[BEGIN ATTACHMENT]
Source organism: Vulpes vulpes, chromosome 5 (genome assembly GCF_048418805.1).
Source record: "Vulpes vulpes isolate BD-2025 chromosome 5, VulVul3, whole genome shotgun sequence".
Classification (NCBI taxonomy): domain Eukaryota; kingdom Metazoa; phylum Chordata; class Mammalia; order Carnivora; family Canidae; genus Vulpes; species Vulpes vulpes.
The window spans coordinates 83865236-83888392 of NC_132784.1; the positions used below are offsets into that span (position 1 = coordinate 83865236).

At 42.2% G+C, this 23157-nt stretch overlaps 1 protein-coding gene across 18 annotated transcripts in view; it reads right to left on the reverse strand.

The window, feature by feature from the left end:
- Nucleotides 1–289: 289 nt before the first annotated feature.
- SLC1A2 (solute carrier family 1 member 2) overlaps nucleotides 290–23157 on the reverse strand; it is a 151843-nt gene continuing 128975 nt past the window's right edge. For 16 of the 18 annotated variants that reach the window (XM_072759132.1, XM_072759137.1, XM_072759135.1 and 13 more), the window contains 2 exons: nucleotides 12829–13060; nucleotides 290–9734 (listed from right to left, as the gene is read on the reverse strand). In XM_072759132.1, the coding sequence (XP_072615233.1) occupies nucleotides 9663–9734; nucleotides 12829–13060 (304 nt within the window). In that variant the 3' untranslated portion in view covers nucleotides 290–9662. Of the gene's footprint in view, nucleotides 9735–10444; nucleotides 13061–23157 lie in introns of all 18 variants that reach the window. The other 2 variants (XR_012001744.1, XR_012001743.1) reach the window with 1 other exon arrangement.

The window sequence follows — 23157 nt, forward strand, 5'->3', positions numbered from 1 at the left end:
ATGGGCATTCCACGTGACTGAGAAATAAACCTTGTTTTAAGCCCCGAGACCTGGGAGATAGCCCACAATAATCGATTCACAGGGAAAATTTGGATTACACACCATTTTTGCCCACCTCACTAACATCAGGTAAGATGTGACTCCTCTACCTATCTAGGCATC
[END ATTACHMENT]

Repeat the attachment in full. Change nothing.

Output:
Source organism: Vulpes vulpes, chromosome 5 (genome assembly GCF_048418805.1).
Source record: "Vulpes vulpes isolate BD-2025 chromosome 5, VulVul3, whole genome shotgun sequence".
Classification (NCBI taxonomy): domain Eukaryota; kingdom Metazoa; phylum Chordata; class Mammalia; order Carnivora; family Canidae; genus Vulpes; species Vulpes vulpes.
The window spans coordinates 83865236-83888392 of NC_132784.1; the positions used below are offsets into that span (position 1 = coordinate 83865236).

At 42.2% G+C, this 23157-nt stretch overlaps 1 protein-coding gene across 18 annotated transcripts in view; it reads right to left on the reverse strand.

The window, feature by feature from the left end:
- Nucleotides 1–289: 289 nt before the first annotated feature.
- SLC1A2 (solute carrier family 1 member 2) overlaps nucleotides 290–23157 on the reverse strand; it is a 151843-nt gene continuing 128975 nt past the window's right edge. For 16 of the 18 annotated variants that reach the window (XM_072759132.1, XM_072759137.1, XM_072759135.1 and 13 more), the window contains 2 exons: nucleotides 12829–13060; nucleotides 290–9734 (listed from right to left, as the gene is read on the reverse strand). In XM_072759132.1, the coding sequence (XP_072615233.1) occupies nucleotides 9663–9734; nucleotides 12829–13060 (304 nt within the window). In that variant the 3' untranslated portion in view covers nucleotides 290–9662. Of the gene's footprint in view, nucleotides 9735–10444; nucleotides 13061–23157 lie in introns of all 18 variants that reach the window. The other 2 variants (XR_012001744.1, XR_012001743.1) reach the window with 1 other exon arrangement.

The window sequence follows — 23157 nt, forward strand, 5'->3', positions numbered from 1 at the left end:
ATGGGCATTCCACGTGACTGAGAAATAAACCTTGTTTTAAGCCCCGAGACCTGGGAGATAGCCCACAATAATCGATTCACAGGGAAAATTTGGATTACACACCATTTTTGCCCACCTCACTAACATCAGGTAAGATGTGACTCCTCTACCTATCTAGGCATC